I wish you luck with this endeavor. I hope it works for you. Family is so very important, and an integral part of a strong support system. :hug:
 

Gwen67

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Thanks a lot for the input HeartArt and ThatLady. HeartArt, thanks for the example -- it made a lot of sense to me. ThatLady, I definately appreciate the suggestions, but to be honest, that that type of conversation would be very, very uncomfortable to me and probably my family as well. "Personal" for me is a very broad spectrum and that definately falls under too personal... Feelings and emotional things are not prevalent in my family...they are "tough" -- talk about feelings doesn't happen and if it does, it doesn't go over well (i.e. it's not taken seriously)... Reminiscing is one thing, but getting personal is not easy for us... I do plan on telling my mom though that I want her to get to know me better and for us to spend more time together and all of us as a family.


if either of you, or anyone else, has any more input or tips i'd love to hear them! Thanks <3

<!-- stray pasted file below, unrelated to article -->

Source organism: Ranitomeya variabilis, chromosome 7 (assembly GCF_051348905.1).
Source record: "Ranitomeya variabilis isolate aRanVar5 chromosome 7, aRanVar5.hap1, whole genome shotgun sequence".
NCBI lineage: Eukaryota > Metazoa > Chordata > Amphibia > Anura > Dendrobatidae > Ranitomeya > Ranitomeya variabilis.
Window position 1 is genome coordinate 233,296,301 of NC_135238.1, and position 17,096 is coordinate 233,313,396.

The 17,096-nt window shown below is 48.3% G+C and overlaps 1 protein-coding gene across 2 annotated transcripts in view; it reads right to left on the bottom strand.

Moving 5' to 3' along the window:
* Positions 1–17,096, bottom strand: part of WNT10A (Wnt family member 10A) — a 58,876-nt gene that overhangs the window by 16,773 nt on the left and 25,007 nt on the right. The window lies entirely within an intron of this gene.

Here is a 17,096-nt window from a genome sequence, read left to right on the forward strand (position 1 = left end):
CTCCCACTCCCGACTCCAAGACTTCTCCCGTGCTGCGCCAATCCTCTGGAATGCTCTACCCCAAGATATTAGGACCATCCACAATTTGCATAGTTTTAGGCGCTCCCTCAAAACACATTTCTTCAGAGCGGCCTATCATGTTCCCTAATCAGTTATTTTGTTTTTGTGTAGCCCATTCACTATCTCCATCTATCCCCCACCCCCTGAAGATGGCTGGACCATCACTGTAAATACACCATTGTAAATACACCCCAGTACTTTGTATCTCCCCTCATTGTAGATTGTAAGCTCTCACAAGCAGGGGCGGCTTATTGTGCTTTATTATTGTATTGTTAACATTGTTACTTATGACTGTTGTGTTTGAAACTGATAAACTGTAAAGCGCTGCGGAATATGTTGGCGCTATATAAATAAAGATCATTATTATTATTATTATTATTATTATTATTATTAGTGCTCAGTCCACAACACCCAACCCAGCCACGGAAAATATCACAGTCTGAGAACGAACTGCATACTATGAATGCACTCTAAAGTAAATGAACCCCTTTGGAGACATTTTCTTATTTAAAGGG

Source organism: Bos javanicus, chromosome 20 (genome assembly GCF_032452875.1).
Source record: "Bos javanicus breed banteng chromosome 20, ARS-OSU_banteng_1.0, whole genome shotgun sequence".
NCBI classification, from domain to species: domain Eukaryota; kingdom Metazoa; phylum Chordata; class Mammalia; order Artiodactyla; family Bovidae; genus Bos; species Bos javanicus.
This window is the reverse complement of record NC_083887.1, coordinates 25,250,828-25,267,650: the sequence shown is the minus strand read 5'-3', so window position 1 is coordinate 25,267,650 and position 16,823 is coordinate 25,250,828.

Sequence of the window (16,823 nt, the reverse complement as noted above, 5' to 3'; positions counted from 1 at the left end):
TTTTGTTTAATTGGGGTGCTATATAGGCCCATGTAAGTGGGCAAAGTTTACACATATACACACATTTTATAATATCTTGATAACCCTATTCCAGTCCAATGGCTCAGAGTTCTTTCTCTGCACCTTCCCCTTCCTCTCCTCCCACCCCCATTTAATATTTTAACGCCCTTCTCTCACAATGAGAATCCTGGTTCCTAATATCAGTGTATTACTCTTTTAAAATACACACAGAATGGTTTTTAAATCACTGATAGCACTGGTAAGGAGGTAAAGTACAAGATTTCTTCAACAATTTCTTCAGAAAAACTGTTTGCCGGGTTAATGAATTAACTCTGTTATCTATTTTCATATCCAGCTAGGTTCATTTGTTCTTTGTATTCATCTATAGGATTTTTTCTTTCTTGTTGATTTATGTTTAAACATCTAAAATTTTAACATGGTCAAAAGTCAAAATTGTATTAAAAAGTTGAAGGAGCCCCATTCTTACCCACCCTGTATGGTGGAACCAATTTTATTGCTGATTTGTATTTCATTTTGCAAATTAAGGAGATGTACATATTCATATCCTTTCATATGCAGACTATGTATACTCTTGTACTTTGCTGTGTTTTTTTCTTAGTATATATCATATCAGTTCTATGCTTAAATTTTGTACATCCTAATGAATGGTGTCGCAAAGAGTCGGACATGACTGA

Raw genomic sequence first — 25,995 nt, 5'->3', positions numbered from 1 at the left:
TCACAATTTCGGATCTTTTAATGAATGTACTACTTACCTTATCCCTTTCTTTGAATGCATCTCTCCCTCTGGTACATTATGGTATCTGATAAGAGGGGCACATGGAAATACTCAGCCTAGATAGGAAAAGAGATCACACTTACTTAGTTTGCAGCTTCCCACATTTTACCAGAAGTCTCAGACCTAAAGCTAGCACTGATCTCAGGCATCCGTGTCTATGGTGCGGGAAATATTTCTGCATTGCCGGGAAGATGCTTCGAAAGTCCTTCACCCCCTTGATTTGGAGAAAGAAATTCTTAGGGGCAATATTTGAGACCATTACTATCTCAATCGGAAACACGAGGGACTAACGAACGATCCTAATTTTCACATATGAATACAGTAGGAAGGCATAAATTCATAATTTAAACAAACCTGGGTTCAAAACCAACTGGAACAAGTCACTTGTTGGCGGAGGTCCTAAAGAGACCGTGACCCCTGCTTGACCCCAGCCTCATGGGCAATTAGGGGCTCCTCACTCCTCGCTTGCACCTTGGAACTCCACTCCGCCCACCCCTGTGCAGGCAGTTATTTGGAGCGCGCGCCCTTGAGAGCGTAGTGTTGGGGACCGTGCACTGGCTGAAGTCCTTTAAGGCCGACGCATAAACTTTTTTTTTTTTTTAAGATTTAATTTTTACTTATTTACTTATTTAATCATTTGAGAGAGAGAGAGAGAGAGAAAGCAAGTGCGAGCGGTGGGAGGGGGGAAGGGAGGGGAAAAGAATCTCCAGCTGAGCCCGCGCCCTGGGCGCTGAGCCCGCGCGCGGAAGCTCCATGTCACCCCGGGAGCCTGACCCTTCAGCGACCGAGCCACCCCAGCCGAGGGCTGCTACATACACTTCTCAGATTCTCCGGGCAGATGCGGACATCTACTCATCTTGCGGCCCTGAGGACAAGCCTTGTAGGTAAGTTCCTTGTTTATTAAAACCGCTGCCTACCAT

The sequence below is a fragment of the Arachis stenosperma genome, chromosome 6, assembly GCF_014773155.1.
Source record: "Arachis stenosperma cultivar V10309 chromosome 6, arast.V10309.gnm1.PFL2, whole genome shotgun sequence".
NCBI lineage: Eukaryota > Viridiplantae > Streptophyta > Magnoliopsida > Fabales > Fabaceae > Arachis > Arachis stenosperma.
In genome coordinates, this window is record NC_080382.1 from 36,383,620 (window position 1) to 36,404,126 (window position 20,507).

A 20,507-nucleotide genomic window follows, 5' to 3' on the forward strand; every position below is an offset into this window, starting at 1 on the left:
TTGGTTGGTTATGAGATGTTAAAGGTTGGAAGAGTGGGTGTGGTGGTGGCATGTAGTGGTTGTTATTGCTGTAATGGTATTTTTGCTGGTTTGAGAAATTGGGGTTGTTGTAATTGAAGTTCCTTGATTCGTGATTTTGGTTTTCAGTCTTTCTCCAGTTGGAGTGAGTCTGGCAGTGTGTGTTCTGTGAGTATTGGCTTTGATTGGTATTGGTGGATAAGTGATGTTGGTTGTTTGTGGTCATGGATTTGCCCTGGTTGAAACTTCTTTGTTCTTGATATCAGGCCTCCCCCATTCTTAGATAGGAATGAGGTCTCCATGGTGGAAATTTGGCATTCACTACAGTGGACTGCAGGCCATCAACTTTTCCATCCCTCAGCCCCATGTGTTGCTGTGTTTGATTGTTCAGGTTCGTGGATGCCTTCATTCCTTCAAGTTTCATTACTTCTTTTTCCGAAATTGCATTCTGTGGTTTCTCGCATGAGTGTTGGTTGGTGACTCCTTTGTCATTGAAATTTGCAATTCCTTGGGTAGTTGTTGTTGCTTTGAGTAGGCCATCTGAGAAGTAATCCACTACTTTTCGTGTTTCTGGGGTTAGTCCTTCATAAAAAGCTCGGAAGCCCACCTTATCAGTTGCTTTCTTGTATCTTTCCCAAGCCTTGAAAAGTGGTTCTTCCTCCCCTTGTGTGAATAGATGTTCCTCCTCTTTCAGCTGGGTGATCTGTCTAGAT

Halo

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Just to let you know that sometimes when my mom and I are out having coffee just the two of us, that is when we have our best heart to heart talks because there is no interuptions. We bond the best that way. With my dad it seems to be while we are driving as he has difficulty with eye contact and that relieves the need to have eye contact. We (or sorry make that I) know that these two avenues work best to bond and connect with them so I will make it a point to use them. Coffee with mom and driving with dad.

Just thought that I would share that with you, not sure if it helps though.
 

Gwen67

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Thanks Halo! That is quite helpful actually. I am just so bad at having heart-to-hearts! I can listen to other people's problems and feelings and sympathize with them no problem....but when the issue is about me and involves letting MY feelings out in the open, it is NOT EASY. And even harder when I'm the one supposed to initiate the convo...

I'm not even going to try talking to my dad about any of this (at least for a long while). I'll work on my mom first and when she starts understanding, it'll be easier to get to him. My dad is very emotionally-detached and it's hard to get anything through to him that he want to see or doesn't understand. I really have no idea when or why I've become so serious and introspective :S...